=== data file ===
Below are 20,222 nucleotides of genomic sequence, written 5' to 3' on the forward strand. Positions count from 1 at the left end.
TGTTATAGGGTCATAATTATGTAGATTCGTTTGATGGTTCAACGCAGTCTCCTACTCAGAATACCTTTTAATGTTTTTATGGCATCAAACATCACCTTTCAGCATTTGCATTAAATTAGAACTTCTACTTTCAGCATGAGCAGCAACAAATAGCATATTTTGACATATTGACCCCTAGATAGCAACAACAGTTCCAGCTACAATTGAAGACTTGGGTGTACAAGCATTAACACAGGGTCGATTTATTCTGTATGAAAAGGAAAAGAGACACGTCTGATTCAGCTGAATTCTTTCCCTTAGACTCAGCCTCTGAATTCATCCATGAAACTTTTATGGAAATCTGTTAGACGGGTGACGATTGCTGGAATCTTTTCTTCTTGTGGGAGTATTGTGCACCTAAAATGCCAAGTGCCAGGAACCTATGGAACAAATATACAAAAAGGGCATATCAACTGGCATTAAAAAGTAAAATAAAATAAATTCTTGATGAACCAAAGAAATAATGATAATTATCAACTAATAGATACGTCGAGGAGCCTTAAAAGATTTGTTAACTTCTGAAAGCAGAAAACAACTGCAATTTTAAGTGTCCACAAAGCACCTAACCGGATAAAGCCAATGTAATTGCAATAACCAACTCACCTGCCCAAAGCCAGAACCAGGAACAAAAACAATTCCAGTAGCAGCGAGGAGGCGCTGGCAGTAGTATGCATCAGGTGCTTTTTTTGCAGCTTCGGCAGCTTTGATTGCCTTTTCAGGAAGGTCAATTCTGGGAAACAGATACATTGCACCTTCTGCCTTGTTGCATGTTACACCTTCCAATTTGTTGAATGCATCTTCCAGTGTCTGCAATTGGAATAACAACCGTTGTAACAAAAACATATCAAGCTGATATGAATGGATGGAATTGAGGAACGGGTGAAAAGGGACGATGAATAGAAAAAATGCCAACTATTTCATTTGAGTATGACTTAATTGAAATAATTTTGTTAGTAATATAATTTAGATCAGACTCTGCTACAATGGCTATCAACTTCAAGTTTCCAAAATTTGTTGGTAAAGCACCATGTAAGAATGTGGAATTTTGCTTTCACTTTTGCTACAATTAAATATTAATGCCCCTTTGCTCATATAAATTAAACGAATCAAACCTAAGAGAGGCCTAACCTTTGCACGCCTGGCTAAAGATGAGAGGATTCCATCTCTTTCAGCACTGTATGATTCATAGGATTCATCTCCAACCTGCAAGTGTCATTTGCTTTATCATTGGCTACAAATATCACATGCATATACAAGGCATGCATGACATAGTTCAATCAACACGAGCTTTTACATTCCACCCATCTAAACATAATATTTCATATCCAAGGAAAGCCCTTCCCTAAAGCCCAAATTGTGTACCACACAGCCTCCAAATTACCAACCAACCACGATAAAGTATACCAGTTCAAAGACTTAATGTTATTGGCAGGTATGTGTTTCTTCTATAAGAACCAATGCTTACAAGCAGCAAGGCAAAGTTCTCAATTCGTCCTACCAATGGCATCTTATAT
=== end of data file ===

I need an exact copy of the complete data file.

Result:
Below are 20,222 nucleotides of genomic sequence, written 5' to 3' on the forward strand. Positions count from 1 at the left end.
TGTTATAGGGTCATAATTATGTAGATTCGTTTGATGGTTCAACGCAGTCTCCTACTCAGAATACCTTTTAATGTTTTTATGGCATCAAACATCACCTTTCAGCATTTGCATTAAATTAGAACTTCTACTTTCAGCATGAGCAGCAACAAATAGCATATTTTGACATATTGACCCCTAGATAGCAACAACAGTTCCAGCTACAATTGAAGACTTGGGTGTACAAGCATTAACACAGGGTCGATTTATTCTGTATGAAAAGGAAAAGAGACACGTCTGATTCAGCTGAATTCTTTCCCTTAGACTCAGCCTCTGAATTCATCCATGAAACTTTTATGGAAATCTGTTAGACGGGTGACGATTGCTGGAATCTTTTCTTCTTGTGGGAGTATTGTGCACCTAAAATGCCAAGTGCCAGGAACCTATGGAACAAATATACAAAAAGGGCATATCAACTGGCATTAAAAAGTAAAATAAAATAAATTCTTGATGAACCAAAGAAATAATGATAATTATCAACTAATAGATACGTCGAGGAGCCTTAAAAGATTTGTTAACTTCTGAAAGCAGAAAACAACTGCAATTTTAAGTGTCCACAAAGCACCTAACCGGATAAAGCCAATGTAATTGCAATAACCAACTCACCTGCCCAAAGCCAGAACCAGGAACAAAAACAATTCCAGTAGCAGCGAGGAGGCGCTGGCAGTAGTATGCATCAGGTGCTTTTTTTGCAGCTTCGGCAGCTTTGATTGCCTTTTCAGGAAGGTCAATTCTGGGAAACAGATACATTGCACCTTCTGCCTTGTTGCATGTTACACCTTCCAATTTGTTGAATGCATCTTCCAGTGTCTGCAATTGGAATAACAACCGTTGTAACAAAAACATATCAAGCTGATATGAATGGATGGAATTGAGGAACGGGTGAAAAGGGACGATGAATAGAAAAAATGCCAACTATTTCATTTGAGTATGACTTAATTGAAATAATTTTGTTAGTAATATAATTTAGATCAGACTCTGCTACAATGGCTATCAACTTCAAGTTTCCAAAATTTGTTGGTAAAGCACCATGTAAGAATGTGGAATTTTGCTTTCACTTTTGCTACAATTAAATATTAATGCCCCTTTGCTCATATAAATTAAACGAATCAAACCTAAGAGAGGCCTAACCTTTGCACGCCTGGCTAAAGATGAGAGGATTCCATCTCTTTCAGCACTGTATGATTCATAGGATTCATCTCCAACCTGCAAGTGTCATTTGCTTTATCATTGGCTACAAATATCACATGCATATACAAGGCATGCATGACATAGTTCAATCAACACGAGCTTTTACATTCCACCCATCTAAACATAATATTTCATATCCAAGGAAAGCCCTTCCCTAAAGCCCAAATTGTGTACCACACAGCCTCCAAATTACCAACCAACCACGATAAAGTATACCAGTTCAAAGACTTAATGTTATTGGCAGGTATGTGTTTCTTCTATAAGAACCAATGCTTACAAGCAGCAAGGCAAAGTTCTCAATTCGTCCTACCAATGGCATCTTATAT